- People closely following the fortunes of the political parties in India would have noticed the increasing tendency of the central leadership to not only consolidate their hold on the entity but also issue diktats to regional satraps on local matters that might not be in consonant with the overall situational reality on the ground. No wonder, the widely prevalent High Command culture is accepted as a norm by the regional representatives of a national party on every matter of importance at the local level. The Grand Old Party set the tone for the practice with gay abandon ever since Indian independence, and the Bharatiya Janata Party has embraced the same with gusto even though it once opposed the practice. These are the two national parties, you see.
- We know how this anomaly of sorts – if it can be termed that way – has transgressed the political narrative over the last few decades where increasingly centralized decision-making authority vests with the central leadership. As you are aware, a common recurring pattern in the run-up to elections is sharp reactions from prospective candidates and their supporters when their political party ignores them in ticket distribution. Of course, the political drama ahead of the five forthcoming assembly elections includes party hopping, workers protesting after their local leaders failed to get a ticket, and frantic troubleshooting by central observers of parties. These recurring developments are symptoms of a larger trend in Indian politics.
- This trend is directly attributable to the centralization of power within parties at both national and regional levels. Indeed, centralization is a structural aspect of Indian politics, one where regional parties took the lead. Centralization is triggered by another key characteristic of Indian politics, fickle loyalties to political parties. We know how former CMs, no less, from BJP and Congress switch party loyalties after being sidelined. A conscious effort at centralizing political attribution to fiscal and other benefits is meant to preserve the power of a dominant leader, faction, or family in the backdrop of shallow commitments. Whatever the explanation, the outcome is a growing gulf between local political hierarchies and a party’s high command.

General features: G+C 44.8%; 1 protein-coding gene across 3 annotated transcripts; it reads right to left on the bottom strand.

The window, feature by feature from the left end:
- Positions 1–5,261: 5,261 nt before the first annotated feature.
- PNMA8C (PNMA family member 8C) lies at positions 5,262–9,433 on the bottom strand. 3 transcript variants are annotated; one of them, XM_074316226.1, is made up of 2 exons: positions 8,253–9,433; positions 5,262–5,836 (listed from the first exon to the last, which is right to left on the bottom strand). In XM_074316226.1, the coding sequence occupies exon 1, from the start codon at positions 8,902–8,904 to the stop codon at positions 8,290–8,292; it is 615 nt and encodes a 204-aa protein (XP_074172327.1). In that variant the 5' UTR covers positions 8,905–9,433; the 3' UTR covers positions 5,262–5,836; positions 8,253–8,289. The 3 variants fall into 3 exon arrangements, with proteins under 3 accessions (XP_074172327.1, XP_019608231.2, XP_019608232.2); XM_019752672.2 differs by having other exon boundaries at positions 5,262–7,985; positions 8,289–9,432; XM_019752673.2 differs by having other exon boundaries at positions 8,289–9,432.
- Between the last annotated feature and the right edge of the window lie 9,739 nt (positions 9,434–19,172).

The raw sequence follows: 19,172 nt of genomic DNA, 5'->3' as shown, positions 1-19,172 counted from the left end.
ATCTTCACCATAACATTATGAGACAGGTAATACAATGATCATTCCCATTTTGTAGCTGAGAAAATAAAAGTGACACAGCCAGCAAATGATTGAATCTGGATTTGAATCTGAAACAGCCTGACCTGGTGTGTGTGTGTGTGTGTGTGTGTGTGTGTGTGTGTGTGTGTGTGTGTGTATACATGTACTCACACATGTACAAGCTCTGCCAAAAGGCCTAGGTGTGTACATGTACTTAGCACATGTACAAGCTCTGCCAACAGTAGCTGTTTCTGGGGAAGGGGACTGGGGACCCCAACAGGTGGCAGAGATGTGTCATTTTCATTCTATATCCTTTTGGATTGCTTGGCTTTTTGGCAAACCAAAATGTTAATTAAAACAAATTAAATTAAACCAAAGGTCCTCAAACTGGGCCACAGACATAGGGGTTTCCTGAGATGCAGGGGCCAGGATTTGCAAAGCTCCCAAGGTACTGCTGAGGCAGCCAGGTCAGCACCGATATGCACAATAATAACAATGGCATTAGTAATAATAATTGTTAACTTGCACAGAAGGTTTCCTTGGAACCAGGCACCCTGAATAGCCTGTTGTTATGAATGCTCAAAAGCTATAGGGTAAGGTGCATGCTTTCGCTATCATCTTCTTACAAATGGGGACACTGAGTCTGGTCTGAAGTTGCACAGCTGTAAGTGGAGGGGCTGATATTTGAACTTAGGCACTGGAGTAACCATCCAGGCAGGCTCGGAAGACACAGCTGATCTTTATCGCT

PC: The Quint
- Mind you, it’s not good for democracy as local party organizations are an important link between the executive and citizens. Disempowering them hurts democracy. Consequently, some other democracies have moved towards increasing the say of local party functionaries. For example, the United Kingdom and Germany have systematic procedures in places that provide ample opportunities for local functionaries to voice and choose representatives. The High Command culture also fails to gauge the local sentiments and pressing issues that regional leadership could be well aware of. Thus, it makes imminent sense for the Indian political parties to take a leaf out of the book of politics elsewhere by decentralizing the flow of governing authority.